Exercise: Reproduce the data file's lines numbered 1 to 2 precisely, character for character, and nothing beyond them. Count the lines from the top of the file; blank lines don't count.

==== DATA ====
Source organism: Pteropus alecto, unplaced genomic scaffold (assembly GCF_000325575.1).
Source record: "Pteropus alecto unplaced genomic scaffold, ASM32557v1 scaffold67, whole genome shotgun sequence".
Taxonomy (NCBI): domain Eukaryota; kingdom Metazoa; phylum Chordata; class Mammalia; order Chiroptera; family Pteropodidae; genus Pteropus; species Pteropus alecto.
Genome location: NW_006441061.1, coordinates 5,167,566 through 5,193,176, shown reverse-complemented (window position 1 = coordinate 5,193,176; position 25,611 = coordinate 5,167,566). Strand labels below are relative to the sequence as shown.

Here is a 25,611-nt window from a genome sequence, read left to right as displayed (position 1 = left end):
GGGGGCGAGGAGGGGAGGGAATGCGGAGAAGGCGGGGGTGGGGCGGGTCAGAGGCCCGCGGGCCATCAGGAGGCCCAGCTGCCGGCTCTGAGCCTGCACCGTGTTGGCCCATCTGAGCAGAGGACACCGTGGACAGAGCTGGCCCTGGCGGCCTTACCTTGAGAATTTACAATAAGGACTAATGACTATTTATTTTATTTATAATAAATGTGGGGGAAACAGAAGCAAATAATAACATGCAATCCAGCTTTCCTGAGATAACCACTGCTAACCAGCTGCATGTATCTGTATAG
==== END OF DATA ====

Source organism: Pteropus alecto, unplaced genomic scaffold (assembly GCF_000325575.1).
Source record: "Pteropus alecto unplaced genomic scaffold, ASM32557v1 scaffold67, whole genome shotgun sequence".